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Orientation and mobility

Orientation and Mobility Training

Published on: May 10, 2023

Prayatna Nepal is the self-help organization working for empowering the living condition women and girls with visually impairments. The organization is established by the composition of both women with and without visually impairments. Among the seven board members, five of them (71%) are with visually impairments where the organization is led by the totally blind woman as the Chairperson. This idea of inclusion in the organizational structure is to ensure equal efforts from every individual with better understanding in improving social, cultural, economic, and political aspects of lives of women with disabilities.

The Orientation and Mobility training is specific to support girls and women living with blindness through which they are oriented with safe, efficient, independent, and effective travel skills using white cane. The first day of the training was started by Ms. Sarita Lamichhane, chairperson of Prayatna Nepal. She highlighted the objectives of the training and introduced the lead facilitator, Mr. Rabindra Khanal. She also asked all the participants and organizing members present to introduce themselves by mentioning their names, disability, and individual expectations from the five-day training. After that, Mr. Rabindra proceeded with the theoretical part of the training. At first, he gave theoretical meaning and definition of the words such as “orientation” and “mobility”, which are interrelated in the field of blind and partially sighted people which means to walk or move with safely, independently, and scientifically. It is considered scientific as it involves basic techniques as per the need and environment. For instance, there are ten techniques that need to be considered while using white canes, that allows for safe and efficient walk using white canes. Mr. Rabindra also gave a general and thorough historical background of how, where, when and why Orientation and Mobility started.  He mentioned about Johann Wilhelm Klein of Vienna, Austria who started the concept of training guide dogs. Similarly, he also mentioned the National white cane program started by Lion Club of Pretoria that lobbied for white cane law. He also asked the girls to be aware of their environment as it is one of the essential aspects of orientation that involves addressing questions such as, “where I am?”, “where am I going / where is the destination?” and “how can I find the destination?”. Similarly, mobility involves identifying and using correct ways, landmarks, clues to move from starting place to the destination in a safe, independent and scientific way.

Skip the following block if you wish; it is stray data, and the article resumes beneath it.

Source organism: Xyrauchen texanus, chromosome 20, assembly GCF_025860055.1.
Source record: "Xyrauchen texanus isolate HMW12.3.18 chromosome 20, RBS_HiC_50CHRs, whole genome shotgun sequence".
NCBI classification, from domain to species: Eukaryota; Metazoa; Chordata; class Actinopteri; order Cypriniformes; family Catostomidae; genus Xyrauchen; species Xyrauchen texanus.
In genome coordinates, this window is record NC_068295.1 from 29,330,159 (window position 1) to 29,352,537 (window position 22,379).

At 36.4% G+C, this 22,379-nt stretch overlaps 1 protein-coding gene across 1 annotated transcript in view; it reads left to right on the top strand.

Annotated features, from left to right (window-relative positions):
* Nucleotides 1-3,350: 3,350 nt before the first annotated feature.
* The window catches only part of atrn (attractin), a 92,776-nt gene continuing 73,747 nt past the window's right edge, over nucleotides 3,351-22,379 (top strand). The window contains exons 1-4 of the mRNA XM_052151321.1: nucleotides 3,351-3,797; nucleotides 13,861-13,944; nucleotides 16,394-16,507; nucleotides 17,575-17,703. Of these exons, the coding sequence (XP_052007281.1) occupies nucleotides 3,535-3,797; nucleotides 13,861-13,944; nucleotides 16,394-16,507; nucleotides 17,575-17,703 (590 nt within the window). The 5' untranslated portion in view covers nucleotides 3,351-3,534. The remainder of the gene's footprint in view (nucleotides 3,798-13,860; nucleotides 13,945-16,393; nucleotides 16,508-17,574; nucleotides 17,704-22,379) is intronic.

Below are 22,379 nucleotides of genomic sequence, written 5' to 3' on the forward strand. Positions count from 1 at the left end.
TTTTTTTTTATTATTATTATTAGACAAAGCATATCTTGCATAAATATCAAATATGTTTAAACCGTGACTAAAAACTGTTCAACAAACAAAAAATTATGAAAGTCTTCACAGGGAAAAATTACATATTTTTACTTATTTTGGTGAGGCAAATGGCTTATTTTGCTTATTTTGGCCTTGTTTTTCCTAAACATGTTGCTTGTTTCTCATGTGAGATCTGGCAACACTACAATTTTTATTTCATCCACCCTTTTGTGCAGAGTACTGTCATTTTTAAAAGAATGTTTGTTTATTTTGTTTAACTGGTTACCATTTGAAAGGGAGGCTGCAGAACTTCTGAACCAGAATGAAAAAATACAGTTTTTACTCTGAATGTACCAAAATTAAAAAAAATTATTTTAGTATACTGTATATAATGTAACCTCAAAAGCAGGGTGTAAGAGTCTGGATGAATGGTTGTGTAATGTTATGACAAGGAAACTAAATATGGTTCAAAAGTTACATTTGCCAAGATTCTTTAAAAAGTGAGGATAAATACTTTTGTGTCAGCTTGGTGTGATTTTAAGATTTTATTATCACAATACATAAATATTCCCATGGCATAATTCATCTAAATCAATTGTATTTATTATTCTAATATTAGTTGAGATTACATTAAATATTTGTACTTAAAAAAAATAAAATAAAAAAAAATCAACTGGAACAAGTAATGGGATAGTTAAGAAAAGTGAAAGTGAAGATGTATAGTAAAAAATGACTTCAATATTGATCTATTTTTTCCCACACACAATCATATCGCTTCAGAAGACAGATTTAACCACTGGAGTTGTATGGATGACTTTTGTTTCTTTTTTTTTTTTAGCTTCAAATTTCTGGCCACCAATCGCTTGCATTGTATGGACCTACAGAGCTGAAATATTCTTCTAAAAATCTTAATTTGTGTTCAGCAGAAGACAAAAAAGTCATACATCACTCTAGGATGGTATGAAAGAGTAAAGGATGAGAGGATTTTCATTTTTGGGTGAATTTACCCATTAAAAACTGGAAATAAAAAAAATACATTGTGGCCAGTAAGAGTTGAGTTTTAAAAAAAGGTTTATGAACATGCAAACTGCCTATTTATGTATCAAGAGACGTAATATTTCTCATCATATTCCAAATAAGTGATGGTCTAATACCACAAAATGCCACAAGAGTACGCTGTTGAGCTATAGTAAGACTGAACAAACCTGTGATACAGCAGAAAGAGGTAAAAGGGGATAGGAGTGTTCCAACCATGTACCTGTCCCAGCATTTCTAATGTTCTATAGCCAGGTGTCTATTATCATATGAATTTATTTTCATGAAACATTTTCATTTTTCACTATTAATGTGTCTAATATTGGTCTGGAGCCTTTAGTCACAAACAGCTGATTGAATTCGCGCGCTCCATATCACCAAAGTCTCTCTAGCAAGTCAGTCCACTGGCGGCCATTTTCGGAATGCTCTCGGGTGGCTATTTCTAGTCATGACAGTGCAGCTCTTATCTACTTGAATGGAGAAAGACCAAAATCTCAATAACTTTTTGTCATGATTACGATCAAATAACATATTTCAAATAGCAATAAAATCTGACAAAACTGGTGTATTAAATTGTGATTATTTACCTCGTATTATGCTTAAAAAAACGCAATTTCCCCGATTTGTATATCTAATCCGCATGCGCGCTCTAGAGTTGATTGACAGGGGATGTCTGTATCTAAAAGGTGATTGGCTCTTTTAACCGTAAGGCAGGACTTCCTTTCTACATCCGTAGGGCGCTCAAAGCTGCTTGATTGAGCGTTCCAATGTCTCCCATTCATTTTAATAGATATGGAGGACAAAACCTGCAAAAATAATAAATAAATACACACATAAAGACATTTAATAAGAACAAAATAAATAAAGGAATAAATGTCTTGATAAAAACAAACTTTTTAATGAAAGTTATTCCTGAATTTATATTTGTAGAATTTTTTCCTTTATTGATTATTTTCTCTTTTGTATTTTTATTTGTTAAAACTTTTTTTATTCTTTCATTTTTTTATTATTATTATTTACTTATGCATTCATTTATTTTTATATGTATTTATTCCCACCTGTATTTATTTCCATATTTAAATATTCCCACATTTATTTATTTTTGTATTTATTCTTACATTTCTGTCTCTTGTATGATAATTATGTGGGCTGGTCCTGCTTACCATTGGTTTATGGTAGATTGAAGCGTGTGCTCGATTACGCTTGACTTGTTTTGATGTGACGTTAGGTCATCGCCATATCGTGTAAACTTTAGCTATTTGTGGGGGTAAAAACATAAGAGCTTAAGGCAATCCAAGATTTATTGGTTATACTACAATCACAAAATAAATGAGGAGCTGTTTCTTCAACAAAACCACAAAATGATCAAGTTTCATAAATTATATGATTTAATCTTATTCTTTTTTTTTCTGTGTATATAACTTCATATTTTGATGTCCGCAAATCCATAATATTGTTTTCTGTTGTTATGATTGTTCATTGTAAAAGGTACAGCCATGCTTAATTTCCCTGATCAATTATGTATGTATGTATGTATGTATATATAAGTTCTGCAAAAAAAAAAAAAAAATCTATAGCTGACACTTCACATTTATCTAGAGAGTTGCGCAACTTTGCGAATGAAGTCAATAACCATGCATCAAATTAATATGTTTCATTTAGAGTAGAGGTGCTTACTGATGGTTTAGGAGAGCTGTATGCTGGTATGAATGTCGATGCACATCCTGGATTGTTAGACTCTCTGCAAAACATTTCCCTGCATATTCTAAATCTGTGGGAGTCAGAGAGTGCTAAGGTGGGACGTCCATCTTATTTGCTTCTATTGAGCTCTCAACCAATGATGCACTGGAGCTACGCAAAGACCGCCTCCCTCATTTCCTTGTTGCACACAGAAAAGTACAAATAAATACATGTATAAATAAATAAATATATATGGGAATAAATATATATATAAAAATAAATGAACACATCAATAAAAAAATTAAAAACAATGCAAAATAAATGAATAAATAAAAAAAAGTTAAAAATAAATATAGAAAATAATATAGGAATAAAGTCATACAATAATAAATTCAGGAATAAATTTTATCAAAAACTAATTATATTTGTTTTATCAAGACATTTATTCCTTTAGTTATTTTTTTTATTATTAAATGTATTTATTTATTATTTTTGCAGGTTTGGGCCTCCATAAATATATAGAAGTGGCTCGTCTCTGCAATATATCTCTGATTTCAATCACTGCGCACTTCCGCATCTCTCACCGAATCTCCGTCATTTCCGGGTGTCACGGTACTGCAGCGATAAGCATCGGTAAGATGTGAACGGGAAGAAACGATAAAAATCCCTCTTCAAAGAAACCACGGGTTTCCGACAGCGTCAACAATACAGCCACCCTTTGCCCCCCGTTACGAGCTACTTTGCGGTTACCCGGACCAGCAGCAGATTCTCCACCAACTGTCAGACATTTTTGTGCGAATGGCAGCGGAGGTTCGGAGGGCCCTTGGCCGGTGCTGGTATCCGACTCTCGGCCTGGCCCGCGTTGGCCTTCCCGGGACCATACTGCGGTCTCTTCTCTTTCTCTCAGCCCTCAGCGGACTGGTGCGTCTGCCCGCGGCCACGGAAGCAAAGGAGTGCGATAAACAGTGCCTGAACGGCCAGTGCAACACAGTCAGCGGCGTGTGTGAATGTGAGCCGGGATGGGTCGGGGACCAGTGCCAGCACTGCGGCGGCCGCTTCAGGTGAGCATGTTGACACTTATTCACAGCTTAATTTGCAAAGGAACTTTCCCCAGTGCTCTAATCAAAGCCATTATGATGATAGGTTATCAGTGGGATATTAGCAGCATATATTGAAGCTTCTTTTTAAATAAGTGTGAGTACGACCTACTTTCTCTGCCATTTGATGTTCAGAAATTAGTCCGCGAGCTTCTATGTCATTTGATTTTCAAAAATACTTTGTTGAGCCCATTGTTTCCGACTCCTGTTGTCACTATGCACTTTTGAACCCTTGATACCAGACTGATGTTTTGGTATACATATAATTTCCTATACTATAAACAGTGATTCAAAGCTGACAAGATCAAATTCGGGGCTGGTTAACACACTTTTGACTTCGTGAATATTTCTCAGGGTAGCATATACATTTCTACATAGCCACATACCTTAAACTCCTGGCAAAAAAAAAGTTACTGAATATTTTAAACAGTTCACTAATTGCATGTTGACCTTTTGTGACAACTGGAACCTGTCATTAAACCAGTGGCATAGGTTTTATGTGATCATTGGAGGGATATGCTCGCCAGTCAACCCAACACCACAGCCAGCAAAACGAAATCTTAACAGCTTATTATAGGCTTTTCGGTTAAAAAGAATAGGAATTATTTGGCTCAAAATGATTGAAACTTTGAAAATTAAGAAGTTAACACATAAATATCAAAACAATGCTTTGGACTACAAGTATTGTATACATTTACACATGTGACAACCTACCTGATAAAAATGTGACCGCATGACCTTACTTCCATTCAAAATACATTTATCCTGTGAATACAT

The theoretical session was taken everyday usually in first hour of the training to review and revise the learning and then practical session was started. The practical session essentially involved practicing all the learnt and discussed methods and techniques while walking with the use if white canes. The facilitator along with assistant facilitator, Ms. Sabita Lamichhane and Prayatna Nepal team / volunteers helped to guide the participants in the practical session, during which the participants were brought in roads and open spaces. During this practice, the participants also learnt techniques for crossing streets, such as analyzing and identifying intersections and traffic patterns. They were also able to learn and use problem-solving skills to determine what to do if they are disoriented or lost or need to change their route. Additionally, the participants practiced and learnt methods of using white canes while walking up and down the stairs. They followed specific techniques of using white canes as per the situation and needs with the help of continuous guidance and follow-ups by facilitator and volunteers.

At the end of the five-days training, Ms. Ritu urged all the participants to share their experiences. She collected feedback from the participants and asked the participants to share what they liked and/or disliked in this training. All the participants agreed that this training is very crucial for all individuals with visual impairments and that they are grateful to Prayatna Nepal for providing them with this learning opportunity. She also asked Mr. Rabindra to share his experiences, where he also added words of encouragement to motivate participants to keep up the continuous practice of the learnt skills and techniques. After that, Ms. Ritu concluded the five-days training by requesting Mr. Rabindra to distribute white canes to individual participant on behalf of Prayatna Nepal.


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Prayatna Nepal is an organization established to works for visually impaired women and girls. We empower visually impaired women and girls to take their lives in their own hand.
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